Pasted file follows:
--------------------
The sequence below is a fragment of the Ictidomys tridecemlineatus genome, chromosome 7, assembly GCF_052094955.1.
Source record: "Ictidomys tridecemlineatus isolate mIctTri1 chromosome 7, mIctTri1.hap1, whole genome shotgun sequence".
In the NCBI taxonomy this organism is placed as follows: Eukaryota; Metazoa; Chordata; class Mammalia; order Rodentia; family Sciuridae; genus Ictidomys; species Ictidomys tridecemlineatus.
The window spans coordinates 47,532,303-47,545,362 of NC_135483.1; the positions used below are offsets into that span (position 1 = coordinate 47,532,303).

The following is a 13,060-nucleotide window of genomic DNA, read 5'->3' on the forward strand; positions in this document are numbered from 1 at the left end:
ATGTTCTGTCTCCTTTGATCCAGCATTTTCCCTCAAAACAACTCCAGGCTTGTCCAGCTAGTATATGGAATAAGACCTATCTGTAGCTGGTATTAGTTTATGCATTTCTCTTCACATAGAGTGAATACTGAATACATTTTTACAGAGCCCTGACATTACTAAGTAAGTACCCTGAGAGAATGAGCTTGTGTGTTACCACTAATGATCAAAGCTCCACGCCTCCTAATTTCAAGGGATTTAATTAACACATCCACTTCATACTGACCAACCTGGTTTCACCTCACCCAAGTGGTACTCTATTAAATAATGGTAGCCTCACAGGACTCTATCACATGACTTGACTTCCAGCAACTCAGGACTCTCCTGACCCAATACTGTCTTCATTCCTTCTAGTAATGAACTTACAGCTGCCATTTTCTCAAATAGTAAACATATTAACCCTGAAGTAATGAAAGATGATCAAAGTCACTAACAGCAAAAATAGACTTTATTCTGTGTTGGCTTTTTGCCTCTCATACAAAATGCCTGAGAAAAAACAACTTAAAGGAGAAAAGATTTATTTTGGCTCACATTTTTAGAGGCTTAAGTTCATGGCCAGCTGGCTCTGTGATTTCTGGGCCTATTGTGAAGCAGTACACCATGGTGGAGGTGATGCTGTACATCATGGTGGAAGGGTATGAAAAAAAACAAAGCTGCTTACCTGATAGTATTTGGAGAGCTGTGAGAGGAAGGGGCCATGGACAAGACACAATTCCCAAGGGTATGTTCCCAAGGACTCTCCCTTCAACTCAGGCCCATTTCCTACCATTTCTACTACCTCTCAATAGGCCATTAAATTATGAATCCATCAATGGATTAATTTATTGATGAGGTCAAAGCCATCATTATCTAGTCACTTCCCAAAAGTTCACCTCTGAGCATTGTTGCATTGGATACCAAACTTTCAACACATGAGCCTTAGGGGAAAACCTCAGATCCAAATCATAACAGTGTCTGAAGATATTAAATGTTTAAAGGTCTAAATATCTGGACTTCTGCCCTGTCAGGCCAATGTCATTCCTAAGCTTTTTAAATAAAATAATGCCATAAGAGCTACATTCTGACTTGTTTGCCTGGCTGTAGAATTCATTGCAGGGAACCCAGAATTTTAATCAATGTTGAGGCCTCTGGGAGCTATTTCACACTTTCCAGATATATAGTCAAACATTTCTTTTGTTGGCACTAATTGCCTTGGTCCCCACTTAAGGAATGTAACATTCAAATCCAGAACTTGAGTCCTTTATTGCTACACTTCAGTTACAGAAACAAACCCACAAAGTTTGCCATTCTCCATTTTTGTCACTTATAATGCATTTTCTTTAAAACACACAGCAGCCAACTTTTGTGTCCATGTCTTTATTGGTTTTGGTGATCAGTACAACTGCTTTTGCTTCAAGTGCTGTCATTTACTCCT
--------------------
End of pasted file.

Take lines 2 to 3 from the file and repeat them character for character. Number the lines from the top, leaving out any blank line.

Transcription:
Source record: "Ictidomys tridecemlineatus isolate mIctTri1 chromosome 7, mIctTri1.hap1, whole genome shotgun sequence".
In the NCBI taxonomy this organism is placed as follows: Eukaryota; Metazoa; Chordata; class Mammalia; order Rodentia; family Sciuridae; genus Ictidomys; species Ictidomys tridecemlineatus.